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Influential evangelist: U2’s Bono makes strong statement in support of Christ

.- For years, the exact nature of the religious beliefs of Bono, lead singer songwriter of the band U2, have eluded fans and music experts. But now, in an interview published in the new book Bono in Conversation by Michka Assayas, the Irish superstar makes some very strong statements about Christ, grace and the nature of salvation. Although the Irish-born mega star professes to be a Christian, and although many of his song lyrics reflect it, some say Bono’s actions, “rock star antics” and various statements contradict this.

The interview however, throws some new light onto the faith of a musician who grew up watching first hand the bloody battle between Catholics and Protestants which wracked northern Ireland for years. Bono grew up in Dublin with a Protestant mother and a Catholic father.

Perhaps in light of this, Assayas asks Bono if he thinks “appalling things” happen when people become religious. The singer responds by showing the deep personal relationship the Christian faith calls believers to with God, rather than the violent extremism the interviewer seems to be prodding to.

At one key point in the interview, Bono talks about the difference between Karma and Grace, a difference which he says, is a “mind blowing concept…that keeps me on my knees.”

“At the center of all religions” Bono tells his skeptical interviewer, “is the idea of Karma. You know, what you put out comes back to you: an eye for an eye, a tooth for a tooth, or in physics—in physical laws—every action is met by an equal or an opposite one."

"And yet,” he says, “along comes this idea called Grace to upend all that. . . . Love interrupts, if you like, the consequences of your actions, which in my case is very good news indeed, because I've done a lot of stupid stuff."

Unwilling to divulge the “stuff” in question, Bono admits “I'd be in big trouble if Karma was going to finally be my judge…It doesn't excuse my mistakes, but I'm holding out for Grace. I'm holding out that Jesus took my sins onto the Cross, because I know who I am, and I hope I don't have to depend on my own religiosity."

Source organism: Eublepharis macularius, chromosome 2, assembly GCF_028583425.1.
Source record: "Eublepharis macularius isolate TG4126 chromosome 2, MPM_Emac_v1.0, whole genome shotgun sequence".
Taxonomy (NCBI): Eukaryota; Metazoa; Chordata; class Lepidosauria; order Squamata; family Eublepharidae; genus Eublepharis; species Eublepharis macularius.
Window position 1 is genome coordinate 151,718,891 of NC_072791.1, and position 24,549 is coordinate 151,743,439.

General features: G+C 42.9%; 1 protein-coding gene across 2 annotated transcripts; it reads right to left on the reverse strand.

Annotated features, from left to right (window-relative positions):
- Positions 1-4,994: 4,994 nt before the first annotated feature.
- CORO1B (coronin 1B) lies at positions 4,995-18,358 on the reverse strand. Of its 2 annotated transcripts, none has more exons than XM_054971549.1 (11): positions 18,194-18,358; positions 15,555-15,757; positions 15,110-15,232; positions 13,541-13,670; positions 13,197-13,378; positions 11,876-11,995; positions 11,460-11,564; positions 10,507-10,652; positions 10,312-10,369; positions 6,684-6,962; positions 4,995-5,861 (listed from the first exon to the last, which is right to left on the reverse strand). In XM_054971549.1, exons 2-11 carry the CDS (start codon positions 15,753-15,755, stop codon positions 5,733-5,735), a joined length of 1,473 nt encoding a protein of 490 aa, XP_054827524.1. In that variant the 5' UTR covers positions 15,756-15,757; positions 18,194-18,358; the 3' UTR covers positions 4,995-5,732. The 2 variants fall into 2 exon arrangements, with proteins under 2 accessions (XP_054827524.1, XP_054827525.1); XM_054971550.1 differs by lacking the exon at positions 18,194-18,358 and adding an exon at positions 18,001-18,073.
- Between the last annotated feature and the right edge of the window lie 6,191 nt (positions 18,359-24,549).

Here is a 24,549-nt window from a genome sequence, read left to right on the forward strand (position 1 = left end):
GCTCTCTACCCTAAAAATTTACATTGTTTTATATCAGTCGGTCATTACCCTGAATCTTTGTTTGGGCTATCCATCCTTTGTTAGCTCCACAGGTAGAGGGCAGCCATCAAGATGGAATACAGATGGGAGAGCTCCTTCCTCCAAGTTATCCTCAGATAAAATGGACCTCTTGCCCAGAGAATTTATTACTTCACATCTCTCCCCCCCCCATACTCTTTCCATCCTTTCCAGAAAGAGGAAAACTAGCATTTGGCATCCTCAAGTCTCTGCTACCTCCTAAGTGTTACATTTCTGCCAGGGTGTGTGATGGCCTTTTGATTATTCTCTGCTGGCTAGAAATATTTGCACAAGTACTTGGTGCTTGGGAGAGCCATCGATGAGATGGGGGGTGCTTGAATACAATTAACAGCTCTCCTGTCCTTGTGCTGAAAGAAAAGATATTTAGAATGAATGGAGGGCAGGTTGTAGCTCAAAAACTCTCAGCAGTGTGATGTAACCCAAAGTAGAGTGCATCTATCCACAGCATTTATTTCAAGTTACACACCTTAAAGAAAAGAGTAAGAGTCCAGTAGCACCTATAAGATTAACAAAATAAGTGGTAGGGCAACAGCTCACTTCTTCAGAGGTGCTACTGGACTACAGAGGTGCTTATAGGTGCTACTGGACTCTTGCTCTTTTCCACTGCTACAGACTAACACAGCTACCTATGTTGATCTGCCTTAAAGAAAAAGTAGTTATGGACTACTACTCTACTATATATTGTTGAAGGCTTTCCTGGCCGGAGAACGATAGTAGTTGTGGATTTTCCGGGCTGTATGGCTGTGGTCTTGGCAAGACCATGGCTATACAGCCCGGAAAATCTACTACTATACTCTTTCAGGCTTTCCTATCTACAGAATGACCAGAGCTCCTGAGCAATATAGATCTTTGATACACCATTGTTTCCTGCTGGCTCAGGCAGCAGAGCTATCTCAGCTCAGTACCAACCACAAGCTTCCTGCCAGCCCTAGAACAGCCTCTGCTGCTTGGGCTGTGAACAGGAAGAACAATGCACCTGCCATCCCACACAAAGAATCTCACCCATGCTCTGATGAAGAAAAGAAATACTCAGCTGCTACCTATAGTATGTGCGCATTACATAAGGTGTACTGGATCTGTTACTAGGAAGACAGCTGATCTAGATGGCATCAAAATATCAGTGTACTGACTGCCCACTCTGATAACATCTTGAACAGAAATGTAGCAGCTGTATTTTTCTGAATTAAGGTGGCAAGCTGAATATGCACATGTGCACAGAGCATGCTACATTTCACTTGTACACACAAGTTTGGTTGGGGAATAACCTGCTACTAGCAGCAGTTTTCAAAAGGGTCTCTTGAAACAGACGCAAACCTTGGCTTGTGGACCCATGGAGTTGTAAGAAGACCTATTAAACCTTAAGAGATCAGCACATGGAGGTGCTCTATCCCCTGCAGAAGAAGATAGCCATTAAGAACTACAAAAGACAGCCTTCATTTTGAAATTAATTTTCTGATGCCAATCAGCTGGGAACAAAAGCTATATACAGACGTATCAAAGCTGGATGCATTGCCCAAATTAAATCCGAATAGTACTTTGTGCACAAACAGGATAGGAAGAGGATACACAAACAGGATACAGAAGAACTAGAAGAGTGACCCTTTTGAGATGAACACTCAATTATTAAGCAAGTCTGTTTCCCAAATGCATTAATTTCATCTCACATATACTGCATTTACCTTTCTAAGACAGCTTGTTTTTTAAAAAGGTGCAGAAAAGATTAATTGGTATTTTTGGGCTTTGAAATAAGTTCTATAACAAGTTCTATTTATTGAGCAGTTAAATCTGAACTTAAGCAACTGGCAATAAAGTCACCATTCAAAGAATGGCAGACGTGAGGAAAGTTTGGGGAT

Later in the interview, the musician seems to take a page from C.S. Lewis, the famous British author and theologian, who wrote the famous “Lord, liar, or lunatic” discourse. He says, “Look, the secular response to the Christ story always goes like this: He was a great prophet, obviously a very interesting guy, had a lot to say along the lines of other great prophets, be they Elijah, Muhammad, Buddha, or Confucius.”

“But actually”, he says, “Christ doesn't allow you that. He doesn't let you off that hook.”

“Christ says, No,” Bono continues. “I'm not saying I'm a teacher, don't call me teacher. I'm not saying I'm a prophet. I'm saying: 'I'm the Messiah.' I'm saying: 'I am God incarnate.' . . . So what you're left with is either Christ was who He said He was—the Messiah—or a complete nutcase. . . . The idea that the entire course of civilization for over half of the globe could have its fate changed and turned upside-down by a nutcase, for me that's farfetched."

Recently, just after the death of Pope John Paul II, the singer hung what has now become the tell-tale rosary which hangs around his neck--a gift from the late Pontiff, from his microphone during a concert, in a silent tribute to the great Pope.


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April 23, 2014

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